EGFR mutation status is the best predictor of response to tyrosine kinase inhibitors (TKIS) in primary lung adenocarcinoma. Approximately 70% of lung cancers are diagnosed in advanced stages where small biopsies and cytological specimens are the only source of material for both diagnosis and mutation testing. Specific antibodies that can detect mutant EGFR protein were evaluated for the detection of EGFR mutation by immunohistochemistry (IHC) in cytology and small biopsy specimens.
Assessment of EGFR mutation status was performed by using antibodies specific to the two major forms of mutant EGFR, exon 21 L858R and exon 19 deletion (15bp). The study was performed in 145 lung adenocarcinomas, including cytology material, core biopsy, and decalcified bone biopsy. Stains were scored as negative (0), 1+ (weak and focal), 2+ (moderate intensity and focal), and 3+ (strong and diffuse). The result of the IHC stains was correlated with mutations status determined by standard molecular methods.
Validation using clinical material showed deletions in exon 19 were detected in 35% and L858R mutation in 17.6% of all cases by standard molecular methods. A cutoff value of 2+ was used as positive by IHC. No wild type cases were immunoreactive. The positive predictive value (PPV) and specificity for both antibodies was 100%. The antibodies performed well in cytology, core biopsies and decalcified bone biopsies.
Immunostaining to detect specific mutant EGFR shows a good correlation with mutation analysis and can be used as a screening method to identify patients for TKI therapy. IHC methodology is potentially useful when molecular analysis is not available and for use in small biopsies when material is too scant for molecular tests. Importantly mutation specific antibodies are useful in determining EGFR status in tissues obtained from bone biopsy as decalcification processes used in molecular based studies often result in DNA degradation hindering mutation detection.
[Show abstract][Hide abstract] ABSTRACT: First-generation tyrosine kinase inhibitors (TKIs) effective against non-small cell lung cancers (NSCLC) with epidermal growth factor receptor mutations or anaplastic lymphoma kinase fusion genes were initial steps in the precision medicine of lung cancer, but have significant limitations. Only about 19 % of NSCLC demonstrate predictive biomarkers that indicate that they are likely to respond to first-generation TKIs, and virtually all NSCLC that initially respond develop acquired resistance after several months. Ongoing developments in this field are expected to provide patients with improved diagnosis and treatment options. Next-generation sequencing offers superior options for genotyping tumors. Immunohistochemistry promises to allow predictive biomarkers analysis by direct observation of malignant cells using conventional tools and procedures. Treatment options that include repurposing of drugs for new targets and investigation of new clinically actionable targets will require greater knowledge and participation of the pathologist in personalized healthcare of lung cancer patients.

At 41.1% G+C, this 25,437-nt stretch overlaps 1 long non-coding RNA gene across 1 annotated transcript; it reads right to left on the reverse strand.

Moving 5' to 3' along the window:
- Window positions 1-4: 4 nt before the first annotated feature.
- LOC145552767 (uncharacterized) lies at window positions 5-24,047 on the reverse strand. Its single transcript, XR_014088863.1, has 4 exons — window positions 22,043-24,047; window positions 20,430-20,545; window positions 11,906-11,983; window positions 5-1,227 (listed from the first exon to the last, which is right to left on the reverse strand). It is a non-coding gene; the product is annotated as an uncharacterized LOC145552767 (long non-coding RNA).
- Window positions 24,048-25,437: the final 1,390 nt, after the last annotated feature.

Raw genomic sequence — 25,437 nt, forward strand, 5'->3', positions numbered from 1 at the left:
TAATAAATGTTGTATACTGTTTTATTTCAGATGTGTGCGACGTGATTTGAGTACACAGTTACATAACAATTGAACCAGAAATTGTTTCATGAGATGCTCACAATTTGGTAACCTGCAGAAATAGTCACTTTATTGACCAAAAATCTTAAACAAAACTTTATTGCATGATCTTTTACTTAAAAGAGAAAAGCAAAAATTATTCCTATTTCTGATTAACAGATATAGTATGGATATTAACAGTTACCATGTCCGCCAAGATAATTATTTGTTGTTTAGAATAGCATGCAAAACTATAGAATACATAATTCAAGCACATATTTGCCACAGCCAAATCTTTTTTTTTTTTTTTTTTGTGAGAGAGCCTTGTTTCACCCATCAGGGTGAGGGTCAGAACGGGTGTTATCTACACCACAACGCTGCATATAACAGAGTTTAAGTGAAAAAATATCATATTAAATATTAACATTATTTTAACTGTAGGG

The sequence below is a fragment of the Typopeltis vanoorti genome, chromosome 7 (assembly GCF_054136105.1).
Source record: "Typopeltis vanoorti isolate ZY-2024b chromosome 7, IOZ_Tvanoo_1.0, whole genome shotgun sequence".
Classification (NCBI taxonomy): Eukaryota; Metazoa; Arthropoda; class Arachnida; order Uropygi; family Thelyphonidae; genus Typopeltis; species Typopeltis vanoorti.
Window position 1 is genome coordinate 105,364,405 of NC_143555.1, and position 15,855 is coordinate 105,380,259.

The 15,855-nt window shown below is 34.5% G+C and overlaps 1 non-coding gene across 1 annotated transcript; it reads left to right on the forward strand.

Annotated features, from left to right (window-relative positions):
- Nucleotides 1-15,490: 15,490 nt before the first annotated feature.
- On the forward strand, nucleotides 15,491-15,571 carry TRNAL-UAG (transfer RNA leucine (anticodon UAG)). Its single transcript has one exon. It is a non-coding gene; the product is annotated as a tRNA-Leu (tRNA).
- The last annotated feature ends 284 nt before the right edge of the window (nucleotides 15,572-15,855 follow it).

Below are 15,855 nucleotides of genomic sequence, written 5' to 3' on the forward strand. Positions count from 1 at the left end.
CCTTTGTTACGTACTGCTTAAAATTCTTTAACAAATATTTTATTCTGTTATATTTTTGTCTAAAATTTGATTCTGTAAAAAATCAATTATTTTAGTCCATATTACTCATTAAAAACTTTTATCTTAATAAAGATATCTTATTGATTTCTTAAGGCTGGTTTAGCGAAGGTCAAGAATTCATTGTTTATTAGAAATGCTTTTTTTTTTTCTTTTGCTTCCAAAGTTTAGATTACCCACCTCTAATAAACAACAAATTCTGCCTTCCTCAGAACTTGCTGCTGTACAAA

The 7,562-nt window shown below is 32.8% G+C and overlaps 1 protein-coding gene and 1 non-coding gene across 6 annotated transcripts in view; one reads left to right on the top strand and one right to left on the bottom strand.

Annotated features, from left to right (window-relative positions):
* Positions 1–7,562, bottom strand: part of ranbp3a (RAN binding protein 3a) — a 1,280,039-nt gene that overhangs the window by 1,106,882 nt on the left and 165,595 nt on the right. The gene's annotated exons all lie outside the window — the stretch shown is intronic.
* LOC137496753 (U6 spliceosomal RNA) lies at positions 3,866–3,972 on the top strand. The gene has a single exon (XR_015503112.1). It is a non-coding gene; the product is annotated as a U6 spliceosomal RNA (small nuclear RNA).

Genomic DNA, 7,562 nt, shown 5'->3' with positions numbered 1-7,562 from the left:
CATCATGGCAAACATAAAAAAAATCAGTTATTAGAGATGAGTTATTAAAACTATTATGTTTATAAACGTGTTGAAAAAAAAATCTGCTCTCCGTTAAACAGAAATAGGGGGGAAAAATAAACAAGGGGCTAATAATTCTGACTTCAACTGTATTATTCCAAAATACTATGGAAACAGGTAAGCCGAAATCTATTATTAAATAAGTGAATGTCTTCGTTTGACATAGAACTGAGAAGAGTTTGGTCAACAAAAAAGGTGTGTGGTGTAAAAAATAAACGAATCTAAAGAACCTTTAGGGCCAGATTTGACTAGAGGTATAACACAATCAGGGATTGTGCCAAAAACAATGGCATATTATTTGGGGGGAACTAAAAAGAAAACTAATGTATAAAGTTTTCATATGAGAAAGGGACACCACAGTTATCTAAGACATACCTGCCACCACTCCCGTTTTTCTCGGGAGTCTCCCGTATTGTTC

[Show abstract][Hide abstract] ABSTRACT: The discovery of targetable driver mutations in pulmonary adenocarcinoma has revolutionized the field of thoracic oncology by the introduction of oral small molecule tyrosine kinase inhibitors that target specific EGFR mutations and EML-4/ALK rearrangement. Therefore, testing for EGFR gene mutations and ALK rearrangements has become part of everyday clinical practice. The majority of lung cancer patients present at an advanced stage, where small biopsy and cytology specimens are often the only available material for diagnostic workup and molecular characterization. Mutation testing has become the standard of care. Nonetheless, the technical complexity and relative high cost of the test have challenged the widespread use of molecular techniques in everyday clinical settings. Recently, antibodies to specific molecular alterations have become available and have the potential to become instruments for the molecular characterization of tumors. In this review article we will discuss practical issues in molecular characterization of lung adenocarcinoma on cytology material and the use of immunocytochemical stains for the detection of mutant protein as an alternative or adjunct to molecular techniques.
[Show abstract][Hide abstract] ABSTRACT: Background
Non-small-cell lung carcinoma (NSCLC) patients with a BRAF(V600E) mutation benefit from targeted therapy. The usefulness of immunohistochemistry (IHC) as an alternative approach for the detection of BRAF(V600E) in NSCLC patients has not been evaluated until now. This study compared the specificity and sensitivity of IHC with other methods for the detection of BRAF(V600E) in primary lung adenocarcinoma.Patients and methodsBRAF mutations were analysed by DNA sequencing of a Caucasian subpopulation of selected 450 of 1509 (30%) EGFR, KRAS, PI3KA, Her2 and EML4-ALK wild-type (wt) primary lung adenocarcinomas. Detection of the BRAF(V600E) mutation was carried out by IHC using the VE1 clone antibody and compared with the results of other molecular methodologies.ResultsOf 450 (9%) of tumours, 40 harboured a BRAF mutation, which corresponded to either a BRAF(V600E) or a non-BRAF(V600E) mutation in 21 of 450 (5%) and 19 of 450 (4%) cases, respectively. The IHC VE1 assay was positive in 19 of 21 (90%) BRAF(V600E)-mutated tumours and negative in all BRAF(nonV600E)-mutated tumours.ConclusionIHC using the VE1 clone is a specific and sensitive method for the detection of BRAF(V600E) and may be an alternative to molecular biology for the detection of mutations in NSCLC.
Annals of Oncology 11/2012; 24(3). DOI:10.1093/annonc/mds534 · 7.04 Impact Factor
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